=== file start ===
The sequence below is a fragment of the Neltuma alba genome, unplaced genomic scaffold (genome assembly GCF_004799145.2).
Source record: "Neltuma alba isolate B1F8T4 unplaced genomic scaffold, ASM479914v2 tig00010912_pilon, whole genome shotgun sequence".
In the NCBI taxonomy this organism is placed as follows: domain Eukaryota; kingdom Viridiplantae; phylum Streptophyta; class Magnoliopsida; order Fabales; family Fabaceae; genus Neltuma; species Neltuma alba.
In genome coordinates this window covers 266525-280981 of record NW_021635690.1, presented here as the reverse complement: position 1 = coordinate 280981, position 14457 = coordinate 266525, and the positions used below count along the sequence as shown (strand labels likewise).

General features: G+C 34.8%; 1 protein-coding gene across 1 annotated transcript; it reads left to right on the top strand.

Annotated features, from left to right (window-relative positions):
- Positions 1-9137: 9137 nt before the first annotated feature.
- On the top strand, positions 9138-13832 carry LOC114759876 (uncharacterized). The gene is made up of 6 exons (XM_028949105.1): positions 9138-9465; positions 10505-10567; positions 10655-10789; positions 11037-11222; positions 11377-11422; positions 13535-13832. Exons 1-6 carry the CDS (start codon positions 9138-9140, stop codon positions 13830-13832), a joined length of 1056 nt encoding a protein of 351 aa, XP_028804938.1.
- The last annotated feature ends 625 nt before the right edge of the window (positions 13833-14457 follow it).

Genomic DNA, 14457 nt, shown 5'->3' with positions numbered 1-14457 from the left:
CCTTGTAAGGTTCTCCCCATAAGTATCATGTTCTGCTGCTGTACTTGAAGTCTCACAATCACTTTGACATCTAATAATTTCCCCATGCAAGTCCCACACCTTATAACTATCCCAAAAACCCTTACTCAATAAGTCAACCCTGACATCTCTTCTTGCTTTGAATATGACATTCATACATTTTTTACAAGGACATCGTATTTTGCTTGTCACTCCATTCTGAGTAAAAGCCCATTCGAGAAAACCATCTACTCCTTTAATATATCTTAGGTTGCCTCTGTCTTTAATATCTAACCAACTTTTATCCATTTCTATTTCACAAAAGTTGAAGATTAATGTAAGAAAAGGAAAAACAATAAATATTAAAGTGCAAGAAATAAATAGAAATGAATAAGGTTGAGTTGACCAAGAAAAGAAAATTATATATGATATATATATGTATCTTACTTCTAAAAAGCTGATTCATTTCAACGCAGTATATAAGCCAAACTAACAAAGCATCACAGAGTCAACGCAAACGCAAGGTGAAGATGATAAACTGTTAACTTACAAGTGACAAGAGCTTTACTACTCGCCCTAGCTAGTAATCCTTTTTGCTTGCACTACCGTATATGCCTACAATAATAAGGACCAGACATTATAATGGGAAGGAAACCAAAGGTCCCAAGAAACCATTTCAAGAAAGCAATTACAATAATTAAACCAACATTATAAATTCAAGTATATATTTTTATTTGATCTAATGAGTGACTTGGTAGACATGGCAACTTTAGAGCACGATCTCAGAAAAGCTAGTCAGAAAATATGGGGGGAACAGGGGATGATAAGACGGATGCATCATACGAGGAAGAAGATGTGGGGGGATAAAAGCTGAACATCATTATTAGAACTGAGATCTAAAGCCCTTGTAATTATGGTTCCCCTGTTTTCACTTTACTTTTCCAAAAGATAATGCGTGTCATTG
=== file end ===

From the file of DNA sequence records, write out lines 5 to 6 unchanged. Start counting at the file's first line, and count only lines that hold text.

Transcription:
General features: G+C 34.8%; 1 protein-coding gene across 1 annotated transcript; it reads left to right on the top strand.

Annotated features, from left to right (window-relative positions):